As some of you know, I'm trying to sell a Middle Grade novel, which means I've been reading a lot about what specific agents and editors want. A lot of them want "diverse" characters, stories from the POV of people underrepresented in published works. They want main characters of color, of different religions, historical fiction outside of Europe, fantasy based on non-Western traditions, etc. Fantastic. They're not getting these works. Terrible.
I'm a white American who was educated in the Western Canon. My current project is specifically based on Northern European mythological traditions, and it is what it is — I'm not going to change that. But going forward, I have three other MG/YA projects in mind and I've envisioned each of them with protagonists of color: one is speculative fiction with a brilliant black boy as the main character, another is a horror-mystery with a mixed race Asian-European girl brought to an all white environment, and the last is asemi-autobiographical fictional memoir with fantasy elements of a multi-race woman who is constantly asked, "What are you?"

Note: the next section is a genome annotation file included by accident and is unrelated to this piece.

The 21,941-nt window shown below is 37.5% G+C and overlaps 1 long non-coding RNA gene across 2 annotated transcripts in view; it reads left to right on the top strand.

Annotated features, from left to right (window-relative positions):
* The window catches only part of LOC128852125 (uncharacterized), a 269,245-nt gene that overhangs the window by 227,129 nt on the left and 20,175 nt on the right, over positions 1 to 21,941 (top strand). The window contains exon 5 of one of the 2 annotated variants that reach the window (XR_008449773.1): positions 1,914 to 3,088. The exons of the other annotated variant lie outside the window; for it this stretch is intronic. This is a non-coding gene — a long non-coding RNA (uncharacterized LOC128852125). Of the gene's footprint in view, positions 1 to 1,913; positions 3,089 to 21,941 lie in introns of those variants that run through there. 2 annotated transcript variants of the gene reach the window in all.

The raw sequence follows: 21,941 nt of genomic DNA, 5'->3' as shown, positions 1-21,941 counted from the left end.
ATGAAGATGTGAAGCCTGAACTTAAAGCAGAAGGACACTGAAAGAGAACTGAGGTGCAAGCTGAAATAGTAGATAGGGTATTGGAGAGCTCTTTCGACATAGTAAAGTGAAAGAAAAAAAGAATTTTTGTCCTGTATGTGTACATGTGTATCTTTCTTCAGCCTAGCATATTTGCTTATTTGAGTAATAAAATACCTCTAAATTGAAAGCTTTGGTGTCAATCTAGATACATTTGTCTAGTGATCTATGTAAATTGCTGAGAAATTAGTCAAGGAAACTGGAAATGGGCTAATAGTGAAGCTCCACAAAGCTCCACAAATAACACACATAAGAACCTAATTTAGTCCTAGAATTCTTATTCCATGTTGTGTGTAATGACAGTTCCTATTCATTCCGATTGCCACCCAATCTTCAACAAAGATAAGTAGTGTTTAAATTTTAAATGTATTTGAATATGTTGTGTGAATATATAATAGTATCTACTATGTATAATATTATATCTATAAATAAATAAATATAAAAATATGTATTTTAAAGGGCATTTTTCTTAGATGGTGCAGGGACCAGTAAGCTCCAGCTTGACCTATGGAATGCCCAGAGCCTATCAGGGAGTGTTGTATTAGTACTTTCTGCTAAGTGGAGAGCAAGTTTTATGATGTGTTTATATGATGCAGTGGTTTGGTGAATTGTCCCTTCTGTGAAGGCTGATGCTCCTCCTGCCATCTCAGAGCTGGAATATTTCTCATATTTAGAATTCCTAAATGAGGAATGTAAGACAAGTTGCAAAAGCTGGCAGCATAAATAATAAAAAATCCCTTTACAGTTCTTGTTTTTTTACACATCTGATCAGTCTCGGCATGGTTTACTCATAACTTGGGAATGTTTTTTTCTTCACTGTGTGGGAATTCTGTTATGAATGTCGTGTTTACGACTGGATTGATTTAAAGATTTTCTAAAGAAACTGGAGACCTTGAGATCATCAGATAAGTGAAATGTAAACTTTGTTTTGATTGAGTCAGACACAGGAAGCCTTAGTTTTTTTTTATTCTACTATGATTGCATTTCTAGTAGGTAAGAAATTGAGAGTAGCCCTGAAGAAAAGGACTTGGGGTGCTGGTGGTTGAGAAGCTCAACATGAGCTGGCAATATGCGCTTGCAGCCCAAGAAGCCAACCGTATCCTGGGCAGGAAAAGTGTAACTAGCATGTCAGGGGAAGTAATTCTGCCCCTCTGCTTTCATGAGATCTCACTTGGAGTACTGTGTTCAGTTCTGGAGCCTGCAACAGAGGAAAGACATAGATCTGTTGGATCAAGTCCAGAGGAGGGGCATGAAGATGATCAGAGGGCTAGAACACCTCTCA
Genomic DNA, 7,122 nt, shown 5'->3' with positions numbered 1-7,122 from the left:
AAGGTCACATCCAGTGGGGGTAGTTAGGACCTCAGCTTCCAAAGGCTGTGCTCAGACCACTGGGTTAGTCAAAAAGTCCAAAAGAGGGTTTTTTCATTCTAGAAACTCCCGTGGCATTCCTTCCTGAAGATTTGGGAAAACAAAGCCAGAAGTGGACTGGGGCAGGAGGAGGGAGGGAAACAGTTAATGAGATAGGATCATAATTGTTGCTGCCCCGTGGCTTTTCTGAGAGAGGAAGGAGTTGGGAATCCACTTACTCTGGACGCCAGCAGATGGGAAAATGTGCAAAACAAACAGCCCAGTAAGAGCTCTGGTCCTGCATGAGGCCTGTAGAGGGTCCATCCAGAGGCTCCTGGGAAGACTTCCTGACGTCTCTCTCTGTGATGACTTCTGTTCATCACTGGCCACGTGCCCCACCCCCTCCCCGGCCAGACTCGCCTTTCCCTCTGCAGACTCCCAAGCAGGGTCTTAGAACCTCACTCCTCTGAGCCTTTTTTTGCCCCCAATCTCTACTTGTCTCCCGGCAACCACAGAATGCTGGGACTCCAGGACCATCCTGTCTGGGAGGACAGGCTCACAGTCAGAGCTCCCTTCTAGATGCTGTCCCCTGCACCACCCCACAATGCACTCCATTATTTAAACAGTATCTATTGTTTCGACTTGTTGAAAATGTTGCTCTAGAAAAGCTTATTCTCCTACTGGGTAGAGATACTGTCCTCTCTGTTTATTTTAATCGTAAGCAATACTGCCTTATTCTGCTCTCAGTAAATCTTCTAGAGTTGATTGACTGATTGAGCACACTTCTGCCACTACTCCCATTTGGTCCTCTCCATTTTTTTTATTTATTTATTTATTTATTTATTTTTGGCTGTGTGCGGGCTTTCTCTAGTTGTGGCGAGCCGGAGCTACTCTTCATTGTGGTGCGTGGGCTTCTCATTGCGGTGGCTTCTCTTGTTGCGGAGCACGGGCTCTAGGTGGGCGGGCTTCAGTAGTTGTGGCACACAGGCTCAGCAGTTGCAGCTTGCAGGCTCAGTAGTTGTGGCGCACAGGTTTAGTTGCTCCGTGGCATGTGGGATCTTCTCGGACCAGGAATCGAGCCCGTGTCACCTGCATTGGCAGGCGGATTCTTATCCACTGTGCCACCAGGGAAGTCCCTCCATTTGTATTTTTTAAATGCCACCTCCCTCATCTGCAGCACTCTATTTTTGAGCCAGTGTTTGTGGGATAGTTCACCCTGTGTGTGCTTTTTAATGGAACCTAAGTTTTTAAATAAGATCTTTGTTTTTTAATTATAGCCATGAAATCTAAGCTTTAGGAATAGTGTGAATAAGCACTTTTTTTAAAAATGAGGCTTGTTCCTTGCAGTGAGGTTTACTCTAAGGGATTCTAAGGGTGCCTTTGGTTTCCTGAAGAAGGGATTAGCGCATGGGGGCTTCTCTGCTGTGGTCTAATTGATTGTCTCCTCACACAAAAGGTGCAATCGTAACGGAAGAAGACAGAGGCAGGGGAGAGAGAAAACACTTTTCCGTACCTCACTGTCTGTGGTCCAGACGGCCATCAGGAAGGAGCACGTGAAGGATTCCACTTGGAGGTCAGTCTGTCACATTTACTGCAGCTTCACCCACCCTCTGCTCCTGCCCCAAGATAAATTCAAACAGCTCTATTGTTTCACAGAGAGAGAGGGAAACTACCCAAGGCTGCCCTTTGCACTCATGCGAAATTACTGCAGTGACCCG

Here's my question. Is it right for me to do this? My interest in this isn't about selling these books in the first place, it's because I, personally, am frustrated by the lack of protagonists out there who look like so many kids reading books. But isn't the real issue that so few published writers aren't white? Is it insulting to take that mantel and thereby cover up the underlying issue? Is it patronizing to readers? Or should anyone who has a platform to publish and distribute works (I'm not one of them yet) prioritize the immediate needs of their readers to see themselves in books?
(The one about the boy doesn't especially concern me because in his environment, his race is almost — but not quite — irrelevant. But as I've come to think about the other two projects, it's obvious that their races are absolutely essential to the stories.)
PS: I would be grateful if someone felt this was appropriate to share on thesaladbowl or odeck, etc.